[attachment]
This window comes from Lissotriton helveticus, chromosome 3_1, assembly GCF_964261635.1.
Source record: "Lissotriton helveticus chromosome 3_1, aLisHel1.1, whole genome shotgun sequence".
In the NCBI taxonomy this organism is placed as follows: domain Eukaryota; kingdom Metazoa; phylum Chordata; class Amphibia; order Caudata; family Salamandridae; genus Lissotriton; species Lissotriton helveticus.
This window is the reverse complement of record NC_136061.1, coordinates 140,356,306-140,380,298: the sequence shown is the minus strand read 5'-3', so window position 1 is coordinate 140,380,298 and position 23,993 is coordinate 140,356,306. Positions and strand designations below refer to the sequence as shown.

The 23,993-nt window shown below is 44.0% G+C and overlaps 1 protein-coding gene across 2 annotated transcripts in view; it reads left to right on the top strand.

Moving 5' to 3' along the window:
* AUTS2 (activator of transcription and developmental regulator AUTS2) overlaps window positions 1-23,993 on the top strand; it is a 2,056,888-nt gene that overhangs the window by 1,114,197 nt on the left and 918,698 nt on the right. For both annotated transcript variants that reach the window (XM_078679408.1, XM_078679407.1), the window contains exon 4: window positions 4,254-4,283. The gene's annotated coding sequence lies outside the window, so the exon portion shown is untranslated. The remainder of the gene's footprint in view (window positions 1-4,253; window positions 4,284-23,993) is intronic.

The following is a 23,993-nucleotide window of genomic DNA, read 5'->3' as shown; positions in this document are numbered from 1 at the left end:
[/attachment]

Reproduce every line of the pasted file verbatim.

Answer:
This window comes from Lissotriton helveticus, chromosome 3_1, assembly GCF_964261635.1.
Source record: "Lissotriton helveticus chromosome 3_1, aLisHel1.1, whole genome shotgun sequence".
In the NCBI taxonomy this organism is placed as follows: domain Eukaryota; kingdom Metazoa; phylum Chordata; class Amphibia; order Caudata; family Salamandridae; genus Lissotriton; species Lissotriton helveticus.
This window is the reverse complement of record NC_136061.1, coordinates 140,356,306-140,380,298: the sequence shown is the minus strand read 5'-3', so window position 1 is coordinate 140,380,298 and position 23,993 is coordinate 140,356,306. Positions and strand designations below refer to the sequence as shown.

The 23,993-nt window shown below is 44.0% G+C and overlaps 1 protein-coding gene across 2 annotated transcripts in view; it reads left to right on the top strand.

Moving 5' to 3' along the window:
* AUTS2 (activator of transcription and developmental regulator AUTS2) overlaps window positions 1-23,993 on the top strand; it is a 2,056,888-nt gene that overhangs the window by 1,114,197 nt on the left and 918,698 nt on the right. For both annotated transcript variants that reach the window (XM_078679408.1, XM_078679407.1), the window contains exon 4: window positions 4,254-4,283. The gene's annotated coding sequence lies outside the window, so the exon portion shown is untranslated. The remainder of the gene's footprint in view (window positions 1-4,253; window positions 4,284-23,993) is intronic.

The following is a 23,993-nucleotide window of genomic DNA, read 5'->3' as shown; positions in this document are numbered from 1 at the left end: